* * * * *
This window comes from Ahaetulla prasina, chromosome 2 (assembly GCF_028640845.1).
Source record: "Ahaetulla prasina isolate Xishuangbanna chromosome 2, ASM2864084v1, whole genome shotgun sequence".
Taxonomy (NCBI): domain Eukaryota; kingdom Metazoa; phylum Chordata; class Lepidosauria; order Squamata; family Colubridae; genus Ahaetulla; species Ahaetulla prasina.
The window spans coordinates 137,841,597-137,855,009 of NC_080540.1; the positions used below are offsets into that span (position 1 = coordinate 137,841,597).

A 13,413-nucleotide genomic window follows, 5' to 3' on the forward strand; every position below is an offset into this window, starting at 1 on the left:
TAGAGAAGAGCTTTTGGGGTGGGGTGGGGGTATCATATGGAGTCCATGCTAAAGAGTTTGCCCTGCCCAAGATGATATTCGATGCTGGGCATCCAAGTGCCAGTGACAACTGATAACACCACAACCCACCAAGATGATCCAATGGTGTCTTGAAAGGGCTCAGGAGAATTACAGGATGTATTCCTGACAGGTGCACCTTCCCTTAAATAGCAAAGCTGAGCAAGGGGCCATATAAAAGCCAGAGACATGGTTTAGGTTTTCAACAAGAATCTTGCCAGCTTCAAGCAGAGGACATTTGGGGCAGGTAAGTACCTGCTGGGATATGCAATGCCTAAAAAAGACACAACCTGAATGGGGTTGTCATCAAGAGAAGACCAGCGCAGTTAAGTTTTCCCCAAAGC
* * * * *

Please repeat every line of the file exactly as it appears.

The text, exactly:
This window comes from Ahaetulla prasina, chromosome 2 (assembly GCF_028640845.1).
Source record: "Ahaetulla prasina isolate Xishuangbanna chromosome 2, ASM2864084v1, whole genome shotgun sequence".
Taxonomy (NCBI): domain Eukaryota; kingdom Metazoa; phylum Chordata; class Lepidosauria; order Squamata; family Colubridae; genus Ahaetulla; species Ahaetulla prasina.
The window spans coordinates 137,841,597-137,855,009 of NC_080540.1; the positions used below are offsets into that span (position 1 = coordinate 137,841,597).

A 13,413-nucleotide genomic window follows, 5' to 3' on the forward strand; every position below is an offset into this window, starting at 1 on the left:
TAGAGAAGAGCTTTTGGGGTGGGGTGGGGGTATCATATGGAGTCCATGCTAAAGAGTTTGCCCTGCCCAAGATGATATTCGATGCTGGGCATCCAAGTGCCAGTGACAACTGATAACACCACAACCCACCAAGATGATCCAATGGTGTCTTGAAAGGGCTCAGGAGAATTACAGGATGTATTCCTGACAGGTGCACCTTCCCTTAAATAGCAAAGCTGAGCAAGGGGCCATATAAAAGCCAGAGACATGGTTTAGGTTTTCAACAAGAATCTTGCCAGCTTCAAGCAGAGGACATTTGGGGCAGGTAAGTACCTGCTGGGATATGCAATGCCTAAAAAAGACACAACCTGAATGGGGTTGTCATCAAGAGAAGACCAGCGCAGTTAAGTTTTCCCCAAAGC